In spring 1795, a young surveyor named Lucas Sullivant waited until the ice in the Ohio River had moved away, then crossed the river with a party of men.

His mission was simple to state but complicated to complete.

In the wake of the American Revolution, the newly formed United States found itself with a few problems. Not the least of these was an army that had not been paid in some time -- and there was no money to pay them.

Congress solved the problem by instead giving veterans land in the new empire won from Britain in the Ohio Country.

Virginia had claimed a huge swath of land in what is now Ohio as its reserve to pay its veterans and others to whom the state was indebted. But to make the land grants, the land had to be surveyed.

Enter Sullivant. Born in 1765, Sullivant was too young to fight in the Revolution. Trained as a surveyor, he was more than happy to help with the mapping of the Virginia Military District, which stretched from the Miami River in the west to the Scioto River in the east.

Taking his pay in land, Sullivant would end up owning more land than anyone in Ohio. But empty land makes no money.

To induce people to settle on his land, Sullivant laid out a number of towns. Most of them were never settled and were only shadows on maps of the territory.

There was one exception.

In 1797, Sullivant decided to place a town at the forks of the Scioto, where the great river met what we today call the Olentangy but then was known as Whetstone Creek.

An admirer of Benjamin Franklin, Sullivant called his town Franklinton. It was in Franklin Township in Franklin County.

Back then, life in Franklinton was on the slow side. The place had not seen any sort of military action since 1763 when William Crawford led a raid on a local Mingo village.

Franklinton would become a mobilization and training center during the War of 1812, but that war was years down the road.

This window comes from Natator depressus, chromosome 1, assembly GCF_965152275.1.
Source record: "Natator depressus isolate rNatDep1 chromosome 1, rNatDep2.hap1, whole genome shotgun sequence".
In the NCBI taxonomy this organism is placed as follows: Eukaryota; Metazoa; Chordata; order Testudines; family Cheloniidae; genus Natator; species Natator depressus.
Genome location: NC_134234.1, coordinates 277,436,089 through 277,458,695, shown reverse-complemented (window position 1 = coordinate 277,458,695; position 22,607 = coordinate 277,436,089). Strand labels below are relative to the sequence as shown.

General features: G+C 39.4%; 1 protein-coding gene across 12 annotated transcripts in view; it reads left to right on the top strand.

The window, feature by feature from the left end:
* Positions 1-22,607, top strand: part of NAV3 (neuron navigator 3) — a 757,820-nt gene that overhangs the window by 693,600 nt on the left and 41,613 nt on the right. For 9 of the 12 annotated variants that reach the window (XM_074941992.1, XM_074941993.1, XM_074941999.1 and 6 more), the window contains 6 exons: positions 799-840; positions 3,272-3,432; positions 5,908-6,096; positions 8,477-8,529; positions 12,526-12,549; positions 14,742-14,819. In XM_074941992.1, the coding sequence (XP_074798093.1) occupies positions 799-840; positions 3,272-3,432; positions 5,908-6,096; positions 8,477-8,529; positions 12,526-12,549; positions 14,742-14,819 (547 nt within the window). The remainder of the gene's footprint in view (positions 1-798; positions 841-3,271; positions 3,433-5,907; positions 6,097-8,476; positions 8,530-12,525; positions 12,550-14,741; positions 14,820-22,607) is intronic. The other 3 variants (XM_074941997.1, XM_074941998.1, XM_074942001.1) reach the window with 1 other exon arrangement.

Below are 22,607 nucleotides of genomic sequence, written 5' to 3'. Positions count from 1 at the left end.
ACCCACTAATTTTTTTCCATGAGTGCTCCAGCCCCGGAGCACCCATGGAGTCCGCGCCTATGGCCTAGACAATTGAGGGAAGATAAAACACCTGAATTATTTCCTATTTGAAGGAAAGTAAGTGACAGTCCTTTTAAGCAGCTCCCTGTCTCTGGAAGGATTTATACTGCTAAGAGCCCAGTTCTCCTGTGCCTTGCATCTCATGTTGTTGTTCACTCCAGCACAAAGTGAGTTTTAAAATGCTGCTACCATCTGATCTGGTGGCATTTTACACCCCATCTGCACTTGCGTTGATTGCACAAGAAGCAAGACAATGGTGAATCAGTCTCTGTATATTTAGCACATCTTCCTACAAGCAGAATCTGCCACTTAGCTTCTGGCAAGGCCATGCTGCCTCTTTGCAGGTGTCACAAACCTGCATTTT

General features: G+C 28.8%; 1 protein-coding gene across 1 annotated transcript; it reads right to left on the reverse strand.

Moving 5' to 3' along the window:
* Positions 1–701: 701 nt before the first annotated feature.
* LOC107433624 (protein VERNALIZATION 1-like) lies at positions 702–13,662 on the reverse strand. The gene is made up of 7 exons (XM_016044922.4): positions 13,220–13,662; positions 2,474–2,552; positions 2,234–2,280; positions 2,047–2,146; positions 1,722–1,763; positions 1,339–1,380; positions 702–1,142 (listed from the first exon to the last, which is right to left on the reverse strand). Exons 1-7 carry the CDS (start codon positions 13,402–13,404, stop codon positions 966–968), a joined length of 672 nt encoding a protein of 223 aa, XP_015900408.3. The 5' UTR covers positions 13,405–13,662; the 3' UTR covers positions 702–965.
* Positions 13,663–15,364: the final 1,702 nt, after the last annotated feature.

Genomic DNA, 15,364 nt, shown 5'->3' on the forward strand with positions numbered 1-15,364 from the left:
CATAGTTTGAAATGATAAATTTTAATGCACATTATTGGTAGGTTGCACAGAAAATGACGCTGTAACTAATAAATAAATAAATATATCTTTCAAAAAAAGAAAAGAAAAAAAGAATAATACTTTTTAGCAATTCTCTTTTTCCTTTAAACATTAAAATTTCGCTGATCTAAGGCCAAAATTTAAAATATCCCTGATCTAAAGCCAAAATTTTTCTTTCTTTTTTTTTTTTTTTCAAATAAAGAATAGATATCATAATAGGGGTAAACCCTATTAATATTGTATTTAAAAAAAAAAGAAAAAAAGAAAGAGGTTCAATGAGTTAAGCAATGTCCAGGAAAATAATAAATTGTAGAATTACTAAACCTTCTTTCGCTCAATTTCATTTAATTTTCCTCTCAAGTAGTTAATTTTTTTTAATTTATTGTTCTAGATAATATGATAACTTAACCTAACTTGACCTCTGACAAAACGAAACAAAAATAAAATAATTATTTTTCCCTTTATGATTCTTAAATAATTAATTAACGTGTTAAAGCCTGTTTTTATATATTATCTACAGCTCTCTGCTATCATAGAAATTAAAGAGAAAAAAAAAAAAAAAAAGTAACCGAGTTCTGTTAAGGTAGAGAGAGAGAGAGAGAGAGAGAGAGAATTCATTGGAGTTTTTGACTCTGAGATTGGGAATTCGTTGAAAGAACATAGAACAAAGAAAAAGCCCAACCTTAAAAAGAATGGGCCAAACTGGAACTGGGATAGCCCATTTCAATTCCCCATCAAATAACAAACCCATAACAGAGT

Franklinton was a village of several hundred people living on the edge of the frontier, a community of log houses, frame buildings and a few brick structures. There were a few general stores, a few doctors, a few lawyers and a few tavern owners.

In all, it was a pretty quiet place -- until the bear came to town.

A local account written many years later tells us what happened next:

"In 1809, while some of Lucas Sullivant's men were plowing in the Dutch Prairie, a nearly grown black bear came along very leisurely, without apparently being in the least disturbed by the immediate vicinity of men and horses."

Driven by the men back toward the village of Franklinton, the bear was cornered near the home of Sullivant, where it was attacked by a local pack of dogs. Fighting its way to a strong corner, the bear defended itself well against the dogs who came to attack it, according to the history.

"The bear, standing on his hind legs in the corner, received the attack in this front from the eager but inexperienced dogs. Perceiving a drawn battle, a few local men found a rope to capture the bear and lead it away. The bear smartly resisted and cast the rope aside, and with a hearty hug and rip of his hind claw, sent one yelping cur after another out of the fight. ...

"At this juncture, a man by the name of Corbus made his appearance, and being pretty full of whisky, undertook to place the rope on the bear's head. When he got sufficiently close, the bear struck him a blow with its paw, whereupon Corbus dropped the rope and pitched in with fists and feet and a very exciting and famous rough and tumble bear fight took place; but the poor beast, being much weakened and exhausted from its previous efforts, the human brute came off best, and killed the bear. This exploit was long the talk of the village."

This was not the only "bear story" in frontier Franklinton. Native American Billy Wyandot had made the mistake of fighting with a bear after having a bit too much to drink. Both Billy and the bear ended up thrashing about in a pool along the river called Billy's Hole. Billy drowned.

Corbus wisely took care of bears on dry land.

Local historian and author Ed Lentz writes the As It Were column for ThisWeek Community News.